CSI Performance Management System


Feedback is one of the most important ways people learn. In the workplace, employees need regular feedback to adjust their performance. Two-way feedback is critical.

Feedback comes in many forms, from subtle to obvious. It is easy to overlook less obvious forms. Consider the following: verbal comments, non-verbal gestures and cues, letters and memos, 'strike-throughs' and corrections on written work, salary increases, silence, appraisals, criticism, certificates, email, group praise, and 'drop-in' visits. All of these are forms of feedback.

Ninety-three percent of communication is based on non-verbal cues. Only seven percent of the meaning is based on the words people use. Body language can speak volumes.

Leadership effectiveness is dramatically affected by giving, asking for, responding to, and following up on feedback. Understanding types of feedback is the first step in making feedback more effective. Ask yourself the following questions:


Meaningful Feedback

Feedback should be meaningful in order to reinforce, improve, and adjust performance. Feedback is meaningful when it is:


Communication is the key

Types of Feedback

Prepare by reviewing performance standards and goals, thinking of specific examples of the behaviors you will be discussing, and identifying the specific job behaviors you wish to see as a result of your feedback. Good feedback doesn't just happen, you must prepare! Always ask yourself, "As a result of this feedback, what do I hope to see happen?"

There are several types of feedback. The two types most commonly used in performance management are:

  1. Reinforcement of behaviors -- job-related behaviors that contribute to organizational goals.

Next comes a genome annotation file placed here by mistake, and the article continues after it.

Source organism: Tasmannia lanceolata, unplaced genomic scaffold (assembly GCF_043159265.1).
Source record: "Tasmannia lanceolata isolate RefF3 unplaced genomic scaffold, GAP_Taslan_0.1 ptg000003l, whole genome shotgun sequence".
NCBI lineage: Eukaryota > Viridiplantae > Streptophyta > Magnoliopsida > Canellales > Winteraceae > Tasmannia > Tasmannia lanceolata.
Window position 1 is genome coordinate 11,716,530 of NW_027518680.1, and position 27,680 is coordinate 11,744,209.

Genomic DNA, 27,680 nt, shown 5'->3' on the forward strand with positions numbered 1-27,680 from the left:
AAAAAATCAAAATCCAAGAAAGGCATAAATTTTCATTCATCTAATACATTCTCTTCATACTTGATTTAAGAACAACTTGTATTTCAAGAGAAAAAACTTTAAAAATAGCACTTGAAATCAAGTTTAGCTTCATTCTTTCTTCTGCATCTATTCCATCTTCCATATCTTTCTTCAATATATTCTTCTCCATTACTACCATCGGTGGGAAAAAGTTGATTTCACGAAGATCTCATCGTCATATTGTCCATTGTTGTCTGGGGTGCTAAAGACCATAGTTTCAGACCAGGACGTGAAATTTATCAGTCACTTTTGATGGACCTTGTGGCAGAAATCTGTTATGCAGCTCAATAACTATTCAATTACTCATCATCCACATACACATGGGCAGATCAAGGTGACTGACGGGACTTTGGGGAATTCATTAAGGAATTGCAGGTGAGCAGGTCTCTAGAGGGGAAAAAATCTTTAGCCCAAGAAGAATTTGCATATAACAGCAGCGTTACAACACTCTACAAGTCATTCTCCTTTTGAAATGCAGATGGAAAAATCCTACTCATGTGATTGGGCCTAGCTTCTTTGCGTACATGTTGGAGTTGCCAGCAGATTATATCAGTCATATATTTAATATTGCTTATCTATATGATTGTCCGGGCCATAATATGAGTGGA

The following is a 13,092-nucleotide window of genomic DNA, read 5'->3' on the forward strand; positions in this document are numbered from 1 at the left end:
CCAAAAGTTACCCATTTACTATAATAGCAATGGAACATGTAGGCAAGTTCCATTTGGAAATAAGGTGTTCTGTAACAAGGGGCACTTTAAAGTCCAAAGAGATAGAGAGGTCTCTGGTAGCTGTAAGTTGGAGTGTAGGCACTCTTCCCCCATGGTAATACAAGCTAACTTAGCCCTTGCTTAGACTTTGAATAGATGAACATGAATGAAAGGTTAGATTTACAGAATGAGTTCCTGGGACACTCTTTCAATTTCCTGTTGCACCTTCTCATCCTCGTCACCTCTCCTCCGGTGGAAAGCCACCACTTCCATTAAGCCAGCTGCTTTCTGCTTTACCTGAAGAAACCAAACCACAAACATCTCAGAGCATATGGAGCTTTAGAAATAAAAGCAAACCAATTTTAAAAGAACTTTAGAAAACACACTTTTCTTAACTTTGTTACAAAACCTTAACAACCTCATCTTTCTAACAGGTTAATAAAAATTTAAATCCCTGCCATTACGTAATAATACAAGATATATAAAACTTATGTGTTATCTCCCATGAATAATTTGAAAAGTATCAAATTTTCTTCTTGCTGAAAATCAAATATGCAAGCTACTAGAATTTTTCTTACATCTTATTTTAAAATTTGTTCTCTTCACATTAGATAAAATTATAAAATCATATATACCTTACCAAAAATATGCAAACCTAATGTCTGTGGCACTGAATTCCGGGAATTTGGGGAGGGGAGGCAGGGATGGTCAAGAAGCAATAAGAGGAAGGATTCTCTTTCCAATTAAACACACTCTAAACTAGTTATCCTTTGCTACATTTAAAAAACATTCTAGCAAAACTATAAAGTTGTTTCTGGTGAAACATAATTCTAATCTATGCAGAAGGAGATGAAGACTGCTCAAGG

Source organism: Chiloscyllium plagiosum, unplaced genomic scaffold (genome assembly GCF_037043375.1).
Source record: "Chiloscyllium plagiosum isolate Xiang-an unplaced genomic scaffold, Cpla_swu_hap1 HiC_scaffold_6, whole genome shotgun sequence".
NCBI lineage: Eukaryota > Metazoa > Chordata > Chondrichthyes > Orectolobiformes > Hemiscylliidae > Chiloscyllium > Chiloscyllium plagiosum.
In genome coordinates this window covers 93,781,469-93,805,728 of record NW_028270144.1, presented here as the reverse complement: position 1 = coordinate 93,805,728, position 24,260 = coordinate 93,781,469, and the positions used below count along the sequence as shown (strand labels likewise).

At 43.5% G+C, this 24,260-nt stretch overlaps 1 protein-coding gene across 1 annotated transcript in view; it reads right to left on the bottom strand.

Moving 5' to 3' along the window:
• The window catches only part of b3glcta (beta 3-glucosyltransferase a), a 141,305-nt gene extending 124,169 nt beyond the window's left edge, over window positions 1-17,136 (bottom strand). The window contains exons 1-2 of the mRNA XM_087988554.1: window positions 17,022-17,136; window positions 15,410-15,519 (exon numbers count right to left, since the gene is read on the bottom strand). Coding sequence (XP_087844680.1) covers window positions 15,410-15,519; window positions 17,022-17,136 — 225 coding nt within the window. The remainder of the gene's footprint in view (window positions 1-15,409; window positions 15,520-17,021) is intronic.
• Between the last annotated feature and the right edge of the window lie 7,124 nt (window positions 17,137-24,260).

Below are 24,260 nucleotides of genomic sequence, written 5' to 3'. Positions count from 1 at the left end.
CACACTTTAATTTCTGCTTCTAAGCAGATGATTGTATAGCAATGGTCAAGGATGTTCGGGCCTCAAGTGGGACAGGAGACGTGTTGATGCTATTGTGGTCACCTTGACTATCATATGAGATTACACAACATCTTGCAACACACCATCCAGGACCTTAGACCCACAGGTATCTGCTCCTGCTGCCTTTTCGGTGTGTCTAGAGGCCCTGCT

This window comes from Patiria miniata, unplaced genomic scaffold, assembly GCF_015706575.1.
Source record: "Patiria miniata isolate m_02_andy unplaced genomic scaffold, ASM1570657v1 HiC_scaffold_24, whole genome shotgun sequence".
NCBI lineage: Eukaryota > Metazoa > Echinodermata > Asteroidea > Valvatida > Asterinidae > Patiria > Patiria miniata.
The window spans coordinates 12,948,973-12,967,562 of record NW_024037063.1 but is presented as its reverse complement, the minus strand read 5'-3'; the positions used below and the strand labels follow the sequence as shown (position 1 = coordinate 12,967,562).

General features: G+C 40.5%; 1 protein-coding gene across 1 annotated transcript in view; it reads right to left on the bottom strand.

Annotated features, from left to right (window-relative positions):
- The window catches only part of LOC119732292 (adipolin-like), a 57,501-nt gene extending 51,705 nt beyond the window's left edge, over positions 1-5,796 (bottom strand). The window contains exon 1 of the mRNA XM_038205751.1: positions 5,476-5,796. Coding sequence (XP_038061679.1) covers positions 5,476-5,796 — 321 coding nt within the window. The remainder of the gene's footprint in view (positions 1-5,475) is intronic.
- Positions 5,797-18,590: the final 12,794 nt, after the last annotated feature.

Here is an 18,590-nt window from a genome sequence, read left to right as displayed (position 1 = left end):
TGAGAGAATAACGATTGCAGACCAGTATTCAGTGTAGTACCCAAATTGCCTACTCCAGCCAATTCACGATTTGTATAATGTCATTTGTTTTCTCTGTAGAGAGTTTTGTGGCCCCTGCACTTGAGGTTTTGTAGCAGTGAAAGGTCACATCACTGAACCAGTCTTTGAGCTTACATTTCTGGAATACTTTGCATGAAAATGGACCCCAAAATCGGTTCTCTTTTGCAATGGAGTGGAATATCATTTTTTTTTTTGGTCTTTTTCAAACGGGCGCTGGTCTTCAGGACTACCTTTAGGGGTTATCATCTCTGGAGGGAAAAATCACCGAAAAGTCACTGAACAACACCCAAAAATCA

2. Redirection of behaviors -- job-related behaviors that do not contribute to organizational goals.

To reinforce, recognize, or appreciate behaviors the following is an example of a script may be used:

"I was impressed (verb)

with how you designed a new expense reporting system (behavior)

which cut the check processing time in half (impact)

and I have noted it to the Director." (appreciation)

To redirect or adjust behaviors the following is an example of a script that may be used:

"I am concerned (pause/listen)

because I noticed that you are coming one half hour late three days a week (pause/listen)

and that means work slows down and the staff morale is low (pause/listen)

what is needed is for you to be here by 8 a.m. daily (pause/listen)

and I would like to talk about ways we can make that happen." (pause/listen)

The Value of Feedback

Remember, feedback is best when it is based on:

When delivering feedback: create the right environment; watch for the need for privacy; and eliminate interruptions. 

If you are not getting feedback, ask for it! It's a great idea to ask the employee to suggest actions, solutions, or ideas to resolve issues or concerns. Then, set a follow-up meeting to reinforce agreements, check progress and to test those agreed upon action(s) to check if the outcome, actions, or agreements are working as originally planned and anticipated and to see if it is being carried out as instructed or as agreed. This creates accountability.


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